I can feel like new ideas are hard to come by in fundraising. Galas, auctions, appeals, raffles – lather, rinse, repeat. You can get so caught up in the everyday “grind” of getting to the next milestone, or through the next crisis, that it’s easy to just assume what you’ve been doing is all you should do, because it’s been working just fine.
Or maybe it’s early March, we’re all tired of gloomy weather, and I have cabin fever.
But it’s absolutely essential in donor engagement to be constantly testing the status quo, and seeing how you can tweak, adjust, disrupt or change the narrative
Meet Your New Donors Where They Are
Ian Charnas is the Director & Co-Founder of the Sears think[box] a public access innovation center on the grounds of Case Western University, so he’s certainly what you might call a creative person. Like “syncing his wiper blades to his car audio” creative. He’s also passionate about many things: STEM (he auctioned off the patent for those synced wiper blades, and gave all the profits to charities that encourage kids to be makers), his community and to preventing suicide.
His link to suicide prevention is personal, having lost his mother to suicide when he was a child. So he wanted to find a way to bring his passion and his creativity to bear in a way that would make a difference and bring attention to one of the most preventable causes of death in the world.
He decided to create a fundraiser that would reach a new audience, people who hadn’t been as personally affected by suicide as he was, but who would still want to support suicide prevention. And he wanted to reward them for giving and activate them and their social network to spread the message.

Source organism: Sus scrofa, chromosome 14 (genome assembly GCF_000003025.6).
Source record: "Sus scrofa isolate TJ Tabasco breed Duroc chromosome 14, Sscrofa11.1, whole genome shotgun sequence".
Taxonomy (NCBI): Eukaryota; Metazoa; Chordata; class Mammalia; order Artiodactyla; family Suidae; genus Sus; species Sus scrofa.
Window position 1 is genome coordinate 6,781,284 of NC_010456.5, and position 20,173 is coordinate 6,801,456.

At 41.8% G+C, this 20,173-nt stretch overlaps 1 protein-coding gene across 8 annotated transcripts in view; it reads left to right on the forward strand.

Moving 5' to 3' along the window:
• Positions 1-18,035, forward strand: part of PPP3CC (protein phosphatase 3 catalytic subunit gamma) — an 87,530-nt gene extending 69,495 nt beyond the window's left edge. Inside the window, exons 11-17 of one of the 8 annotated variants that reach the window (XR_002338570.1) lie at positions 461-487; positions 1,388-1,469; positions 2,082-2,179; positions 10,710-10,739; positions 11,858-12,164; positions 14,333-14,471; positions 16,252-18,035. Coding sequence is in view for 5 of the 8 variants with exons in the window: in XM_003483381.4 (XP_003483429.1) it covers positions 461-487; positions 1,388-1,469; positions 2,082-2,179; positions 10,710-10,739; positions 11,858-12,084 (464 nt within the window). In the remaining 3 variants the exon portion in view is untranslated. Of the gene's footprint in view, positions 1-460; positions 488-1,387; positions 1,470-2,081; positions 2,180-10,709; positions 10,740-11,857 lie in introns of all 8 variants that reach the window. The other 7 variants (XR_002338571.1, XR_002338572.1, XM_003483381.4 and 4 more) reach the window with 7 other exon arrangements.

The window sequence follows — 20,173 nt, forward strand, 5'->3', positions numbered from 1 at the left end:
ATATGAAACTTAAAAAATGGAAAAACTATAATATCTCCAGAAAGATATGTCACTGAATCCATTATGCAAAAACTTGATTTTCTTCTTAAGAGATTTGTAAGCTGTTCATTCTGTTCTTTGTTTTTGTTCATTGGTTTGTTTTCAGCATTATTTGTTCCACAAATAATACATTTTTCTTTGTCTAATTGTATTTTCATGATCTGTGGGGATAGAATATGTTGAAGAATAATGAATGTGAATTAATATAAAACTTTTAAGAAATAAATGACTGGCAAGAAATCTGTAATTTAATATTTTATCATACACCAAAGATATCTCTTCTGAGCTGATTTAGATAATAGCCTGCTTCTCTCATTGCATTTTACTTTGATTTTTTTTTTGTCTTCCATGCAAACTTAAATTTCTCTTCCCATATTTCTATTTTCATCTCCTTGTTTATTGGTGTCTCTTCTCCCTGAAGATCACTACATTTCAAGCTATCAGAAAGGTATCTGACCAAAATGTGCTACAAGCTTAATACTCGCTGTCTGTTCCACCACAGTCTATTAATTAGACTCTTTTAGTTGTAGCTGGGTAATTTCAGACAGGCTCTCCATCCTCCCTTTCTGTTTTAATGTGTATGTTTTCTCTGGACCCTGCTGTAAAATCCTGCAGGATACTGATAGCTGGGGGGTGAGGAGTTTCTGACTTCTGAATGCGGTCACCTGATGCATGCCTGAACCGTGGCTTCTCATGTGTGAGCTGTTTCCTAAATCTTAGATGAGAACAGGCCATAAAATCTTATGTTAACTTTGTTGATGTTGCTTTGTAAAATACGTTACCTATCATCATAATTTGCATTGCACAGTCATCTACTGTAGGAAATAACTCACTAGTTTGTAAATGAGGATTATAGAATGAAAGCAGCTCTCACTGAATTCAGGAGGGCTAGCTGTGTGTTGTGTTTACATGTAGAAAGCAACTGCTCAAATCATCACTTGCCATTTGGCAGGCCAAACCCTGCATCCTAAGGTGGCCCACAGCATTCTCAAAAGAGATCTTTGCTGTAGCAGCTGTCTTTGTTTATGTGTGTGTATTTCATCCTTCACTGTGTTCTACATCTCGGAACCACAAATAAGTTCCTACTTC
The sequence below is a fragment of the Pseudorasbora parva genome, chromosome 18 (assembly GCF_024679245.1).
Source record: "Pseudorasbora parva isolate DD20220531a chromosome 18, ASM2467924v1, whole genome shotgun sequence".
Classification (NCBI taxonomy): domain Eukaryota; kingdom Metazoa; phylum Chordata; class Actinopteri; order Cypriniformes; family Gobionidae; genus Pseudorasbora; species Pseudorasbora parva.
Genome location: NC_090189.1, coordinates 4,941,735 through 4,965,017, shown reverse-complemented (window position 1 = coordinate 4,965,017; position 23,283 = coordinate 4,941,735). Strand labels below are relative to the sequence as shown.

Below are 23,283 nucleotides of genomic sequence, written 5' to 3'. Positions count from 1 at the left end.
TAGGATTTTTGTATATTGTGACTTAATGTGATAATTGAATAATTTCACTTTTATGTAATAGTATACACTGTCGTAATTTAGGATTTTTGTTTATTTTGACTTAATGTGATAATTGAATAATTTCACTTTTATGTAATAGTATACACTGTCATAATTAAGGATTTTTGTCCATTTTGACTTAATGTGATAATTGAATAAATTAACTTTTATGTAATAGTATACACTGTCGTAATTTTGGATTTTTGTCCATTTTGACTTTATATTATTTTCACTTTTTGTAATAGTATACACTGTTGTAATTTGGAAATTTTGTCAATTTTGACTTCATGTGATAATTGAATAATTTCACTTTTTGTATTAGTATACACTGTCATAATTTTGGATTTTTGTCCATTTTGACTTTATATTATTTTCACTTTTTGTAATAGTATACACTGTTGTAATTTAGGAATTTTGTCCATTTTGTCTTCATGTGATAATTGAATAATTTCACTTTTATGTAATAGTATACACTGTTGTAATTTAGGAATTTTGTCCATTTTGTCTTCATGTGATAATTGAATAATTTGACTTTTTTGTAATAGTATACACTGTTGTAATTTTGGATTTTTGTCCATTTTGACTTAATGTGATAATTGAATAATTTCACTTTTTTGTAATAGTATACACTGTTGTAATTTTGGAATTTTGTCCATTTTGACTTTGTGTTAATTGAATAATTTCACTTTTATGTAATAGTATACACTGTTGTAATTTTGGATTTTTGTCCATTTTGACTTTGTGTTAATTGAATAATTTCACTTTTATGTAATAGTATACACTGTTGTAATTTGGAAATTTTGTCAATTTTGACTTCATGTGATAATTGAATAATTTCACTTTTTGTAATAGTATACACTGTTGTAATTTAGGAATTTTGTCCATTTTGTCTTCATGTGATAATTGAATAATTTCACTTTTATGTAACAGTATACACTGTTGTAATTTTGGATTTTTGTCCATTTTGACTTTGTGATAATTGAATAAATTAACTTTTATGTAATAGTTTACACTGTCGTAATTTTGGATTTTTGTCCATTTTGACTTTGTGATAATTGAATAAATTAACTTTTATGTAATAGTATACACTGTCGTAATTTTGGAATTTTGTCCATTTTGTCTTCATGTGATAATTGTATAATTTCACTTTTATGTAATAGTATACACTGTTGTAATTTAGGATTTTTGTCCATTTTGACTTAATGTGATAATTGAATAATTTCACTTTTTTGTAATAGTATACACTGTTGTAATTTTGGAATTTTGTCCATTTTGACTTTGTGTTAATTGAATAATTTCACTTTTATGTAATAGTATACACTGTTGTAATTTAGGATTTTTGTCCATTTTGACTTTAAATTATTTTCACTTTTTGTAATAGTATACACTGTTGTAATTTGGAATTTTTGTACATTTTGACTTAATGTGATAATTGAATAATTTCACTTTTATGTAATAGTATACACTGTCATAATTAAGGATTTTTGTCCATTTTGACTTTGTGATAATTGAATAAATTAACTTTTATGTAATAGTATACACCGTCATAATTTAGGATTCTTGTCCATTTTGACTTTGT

His solution? Forbidden Emojis
Charnas has created 36 emojis that should exist, but don’t. He explains why in an entertaining video, with tounge firmly planted in cheek. It turns out that they were “forbidden” by a triumvirate of Apple, Google and Unicode, because they were too controversial, but he managed to uncover them. Now that they’re “freed”, you can have them on your phone, just by donating to the American Foundation for Suicide Prevention. As more money gets raised, more emoji’s get unlocked.
Here are a few reasons I feel this idea is a real stand-out;
- It appeals to not only to base supporters, but brings in people just there for the tech/fun new emoji’s aspect
- There is an exclusivity to the reward, giving you something most people don’t have
- It motivates donors to share the message, since more donors mean quicker unlocks
- It causes a “where did you get that?” reaction even if donors don’t directly share the fundraiser
- It brings online charitable giving out from behind a website, and into people’s feeds, texts and social network
All these elements, combined with Mr. Charnas’ creativity and passion, make for a disruptive and beneficial fundraiser, as well as a lesson we can all take to heart – look for ways to take your passion, and bring it outside your organization and into the lives of potential donors. If you lead with creativity, the message can and will follow.